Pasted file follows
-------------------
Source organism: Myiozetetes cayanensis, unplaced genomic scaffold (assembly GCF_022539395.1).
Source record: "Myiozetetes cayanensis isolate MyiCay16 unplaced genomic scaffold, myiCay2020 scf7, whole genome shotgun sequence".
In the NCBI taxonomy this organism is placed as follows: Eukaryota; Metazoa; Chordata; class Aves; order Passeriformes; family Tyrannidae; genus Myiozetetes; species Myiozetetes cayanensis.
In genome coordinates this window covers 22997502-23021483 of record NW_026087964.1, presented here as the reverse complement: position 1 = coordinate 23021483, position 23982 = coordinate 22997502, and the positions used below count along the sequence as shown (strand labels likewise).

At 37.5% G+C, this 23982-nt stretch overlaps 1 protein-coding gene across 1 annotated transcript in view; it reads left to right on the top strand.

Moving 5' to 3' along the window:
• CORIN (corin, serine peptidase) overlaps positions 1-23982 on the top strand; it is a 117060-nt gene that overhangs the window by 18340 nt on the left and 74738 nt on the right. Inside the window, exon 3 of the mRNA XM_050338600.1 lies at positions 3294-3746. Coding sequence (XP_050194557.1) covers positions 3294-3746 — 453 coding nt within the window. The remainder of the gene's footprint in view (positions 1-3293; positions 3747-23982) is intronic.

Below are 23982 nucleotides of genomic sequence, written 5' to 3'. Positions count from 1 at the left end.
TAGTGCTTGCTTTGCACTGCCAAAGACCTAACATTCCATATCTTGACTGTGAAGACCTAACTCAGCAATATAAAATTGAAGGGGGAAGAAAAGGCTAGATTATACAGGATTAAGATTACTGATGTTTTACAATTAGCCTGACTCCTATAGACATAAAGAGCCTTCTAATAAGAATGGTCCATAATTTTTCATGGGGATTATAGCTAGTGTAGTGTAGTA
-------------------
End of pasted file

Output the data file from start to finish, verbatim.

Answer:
Source organism: Myiozetetes cayanensis, unplaced genomic scaffold (assembly GCF_022539395.1).
Source record: "Myiozetetes cayanensis isolate MyiCay16 unplaced genomic scaffold, myiCay2020 scf7, whole genome shotgun sequence".
In the NCBI taxonomy this organism is placed as follows: Eukaryota; Metazoa; Chordata; class Aves; order Passeriformes; family Tyrannidae; genus Myiozetetes; species Myiozetetes cayanensis.
In genome coordinates this window covers 22997502-23021483 of record NW_026087964.1, presented here as the reverse complement: position 1 = coordinate 23021483, position 23982 = coordinate 22997502, and the positions used below count along the sequence as shown (strand labels likewise).

At 37.5% G+C, this 23982-nt stretch overlaps 1 protein-coding gene across 1 annotated transcript in view; it reads left to right on the top strand.

Moving 5' to 3' along the window:
• CORIN (corin, serine peptidase) overlaps positions 1-23982 on the top strand; it is a 117060-nt gene that overhangs the window by 18340 nt on the left and 74738 nt on the right. Inside the window, exon 3 of the mRNA XM_050338600.1 lies at positions 3294-3746. Coding sequence (XP_050194557.1) covers positions 3294-3746 — 453 coding nt within the window. The remainder of the gene's footprint in view (positions 1-3293; positions 3747-23982) is intronic.

Below are 23982 nucleotides of genomic sequence, written 5' to 3'. Positions count from 1 at the left end.
TAGTGCTTGCTTTGCACTGCCAAAGACCTAACATTCCATATCTTGACTGTGAAGACCTAACTCAGCAATATAAAATTGAAGGGGGAAGAAAAGGCTAGATTATACAGGATTAAGATTACTGATGTTTTACAATTAGCCTGACTCCTATAGACATAAAGAGCCTTCTAATAAGAATGGTCCATAATTTTTCATGGGGATTATAGCTAGTGTAGTGTAGTA